How do you change the most entrenched coffee culture in the world? If you asked us, we never would have thought Third Wave coffee would make inroads into Rome. The Italians, after all, invented espresso, and for almost a century there have been very strict traditions defining it. The classic Italian espresso tends to be a blend of both Arabica and Robusta, with almost no acidity and darker roast characteristics. But Faro Luminari del Caffe is challenging the Italian coffee establishment with a mold-breaking, contemporary coffee service.
Perhaps we shouldn’t be surprised. Roasters such as Ditta Artigianale in Florence have been introducing Italians to lighter roasts and single estate coffees for years. Italian espresso machine manufacturers such as La Marzocco and Nuova Simonelli have been very responsive to the specialty coffee market. Rome, obviously, is a cosmopolitan capital city, and judging by the Saturday morning crowd at Faro, there’s plenty of Romans ready for specialty coffee.
When we walked into Faro we were surprised to find a coffee menu that reads like a wine list at a Michelin-starred restaurant. There’s several pages of options from roasters all around Europe, including Aarhus’s La Cabra, Berlin’s Five Elephant, and Italy’s Gardelli Specialty Coffee. We settled on a single origin espresso roasted by Ditta Artigianale, while others in our party chose cappuccinos.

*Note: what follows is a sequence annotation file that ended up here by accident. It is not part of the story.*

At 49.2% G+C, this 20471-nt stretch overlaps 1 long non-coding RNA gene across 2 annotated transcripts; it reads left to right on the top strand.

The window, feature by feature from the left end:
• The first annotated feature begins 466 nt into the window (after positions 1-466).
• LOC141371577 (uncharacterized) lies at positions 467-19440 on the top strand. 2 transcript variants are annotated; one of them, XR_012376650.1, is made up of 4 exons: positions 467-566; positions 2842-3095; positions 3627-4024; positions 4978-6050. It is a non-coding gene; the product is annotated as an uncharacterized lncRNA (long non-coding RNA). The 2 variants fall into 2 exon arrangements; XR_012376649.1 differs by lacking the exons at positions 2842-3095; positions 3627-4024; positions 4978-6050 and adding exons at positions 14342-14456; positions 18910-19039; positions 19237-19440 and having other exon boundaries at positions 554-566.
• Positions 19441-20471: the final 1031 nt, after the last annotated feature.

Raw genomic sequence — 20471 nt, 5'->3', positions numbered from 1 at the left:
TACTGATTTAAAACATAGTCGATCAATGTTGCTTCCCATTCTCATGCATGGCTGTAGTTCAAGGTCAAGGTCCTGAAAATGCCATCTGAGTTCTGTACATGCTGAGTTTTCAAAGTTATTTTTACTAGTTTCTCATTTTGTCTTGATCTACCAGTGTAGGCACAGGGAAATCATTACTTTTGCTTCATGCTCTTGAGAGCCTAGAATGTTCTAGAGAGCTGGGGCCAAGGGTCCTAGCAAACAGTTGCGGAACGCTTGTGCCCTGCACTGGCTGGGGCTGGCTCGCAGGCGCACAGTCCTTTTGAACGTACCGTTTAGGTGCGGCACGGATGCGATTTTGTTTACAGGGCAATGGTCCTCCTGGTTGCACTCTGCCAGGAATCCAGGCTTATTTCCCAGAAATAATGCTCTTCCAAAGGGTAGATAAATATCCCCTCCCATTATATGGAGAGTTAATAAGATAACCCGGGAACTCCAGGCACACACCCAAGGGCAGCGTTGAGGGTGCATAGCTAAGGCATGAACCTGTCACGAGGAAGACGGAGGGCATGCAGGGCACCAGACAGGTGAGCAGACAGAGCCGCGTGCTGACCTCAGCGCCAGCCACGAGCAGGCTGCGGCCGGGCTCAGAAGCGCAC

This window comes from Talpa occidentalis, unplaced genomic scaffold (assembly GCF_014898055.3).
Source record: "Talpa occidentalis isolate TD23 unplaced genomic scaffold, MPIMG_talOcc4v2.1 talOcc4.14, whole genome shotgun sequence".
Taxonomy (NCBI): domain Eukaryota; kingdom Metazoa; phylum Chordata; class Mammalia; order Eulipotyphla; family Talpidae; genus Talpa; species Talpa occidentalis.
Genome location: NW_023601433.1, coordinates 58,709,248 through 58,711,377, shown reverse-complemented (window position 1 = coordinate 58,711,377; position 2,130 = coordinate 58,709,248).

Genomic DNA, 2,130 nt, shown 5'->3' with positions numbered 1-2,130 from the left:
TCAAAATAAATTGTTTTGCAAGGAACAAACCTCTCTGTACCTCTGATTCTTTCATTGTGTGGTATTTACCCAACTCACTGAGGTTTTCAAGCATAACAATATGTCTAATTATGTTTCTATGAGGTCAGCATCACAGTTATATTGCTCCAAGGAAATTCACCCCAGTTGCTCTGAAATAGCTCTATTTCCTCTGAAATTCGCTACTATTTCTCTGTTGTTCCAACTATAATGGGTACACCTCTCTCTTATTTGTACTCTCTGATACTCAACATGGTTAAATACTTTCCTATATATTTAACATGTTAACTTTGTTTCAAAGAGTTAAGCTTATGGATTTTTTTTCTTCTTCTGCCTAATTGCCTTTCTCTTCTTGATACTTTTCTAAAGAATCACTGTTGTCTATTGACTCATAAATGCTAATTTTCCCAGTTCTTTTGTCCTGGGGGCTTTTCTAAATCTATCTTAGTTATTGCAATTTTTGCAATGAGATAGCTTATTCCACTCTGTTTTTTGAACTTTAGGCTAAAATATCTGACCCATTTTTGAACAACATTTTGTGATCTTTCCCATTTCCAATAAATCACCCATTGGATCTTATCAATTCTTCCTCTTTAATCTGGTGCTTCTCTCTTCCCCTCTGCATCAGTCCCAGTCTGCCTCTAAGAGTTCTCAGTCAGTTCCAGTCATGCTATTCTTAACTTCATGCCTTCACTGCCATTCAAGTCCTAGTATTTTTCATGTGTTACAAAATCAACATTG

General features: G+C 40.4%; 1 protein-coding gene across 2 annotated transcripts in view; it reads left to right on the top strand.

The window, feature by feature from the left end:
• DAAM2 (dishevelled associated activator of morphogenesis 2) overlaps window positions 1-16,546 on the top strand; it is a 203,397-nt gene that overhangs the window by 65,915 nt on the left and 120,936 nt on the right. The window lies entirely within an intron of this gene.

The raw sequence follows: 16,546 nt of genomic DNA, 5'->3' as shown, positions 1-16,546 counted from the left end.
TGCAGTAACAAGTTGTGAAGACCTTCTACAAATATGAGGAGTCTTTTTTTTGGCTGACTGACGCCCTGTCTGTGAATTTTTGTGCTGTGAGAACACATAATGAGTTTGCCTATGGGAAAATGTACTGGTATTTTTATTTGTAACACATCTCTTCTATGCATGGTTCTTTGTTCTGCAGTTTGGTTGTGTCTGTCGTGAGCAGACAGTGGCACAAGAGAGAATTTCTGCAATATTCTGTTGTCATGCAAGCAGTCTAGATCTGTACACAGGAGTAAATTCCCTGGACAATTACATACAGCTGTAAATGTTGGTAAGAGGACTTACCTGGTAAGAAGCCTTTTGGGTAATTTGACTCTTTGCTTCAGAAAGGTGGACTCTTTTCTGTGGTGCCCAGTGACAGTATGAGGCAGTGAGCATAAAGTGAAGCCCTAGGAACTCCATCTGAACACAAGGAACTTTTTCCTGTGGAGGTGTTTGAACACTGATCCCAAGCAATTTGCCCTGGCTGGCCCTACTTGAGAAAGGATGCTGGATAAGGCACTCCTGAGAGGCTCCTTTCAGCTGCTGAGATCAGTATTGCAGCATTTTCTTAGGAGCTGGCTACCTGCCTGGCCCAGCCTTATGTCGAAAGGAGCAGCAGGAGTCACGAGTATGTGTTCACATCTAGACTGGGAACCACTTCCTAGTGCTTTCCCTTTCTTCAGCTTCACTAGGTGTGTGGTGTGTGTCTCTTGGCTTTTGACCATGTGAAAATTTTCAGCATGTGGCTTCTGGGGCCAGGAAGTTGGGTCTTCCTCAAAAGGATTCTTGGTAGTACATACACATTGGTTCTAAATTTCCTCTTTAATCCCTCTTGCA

As we waited for our drinks, the caffe started to come to life. Middle age men drank their espresso standing at the counter while baristas filled take-away bags with fresh cornetti. The coffee may be Nordic-inspired, but the vibes here are decidedly Italian.
Faro means “lighthouse” in Italian, and it’s a fitting name for the caffe. In a sea of traditional coffee shops, Faro is a beacon for specialty coffee. Forget the Spanish Steps or Trevi Fountain, and make sure you visit Faro on your Roman Holiday.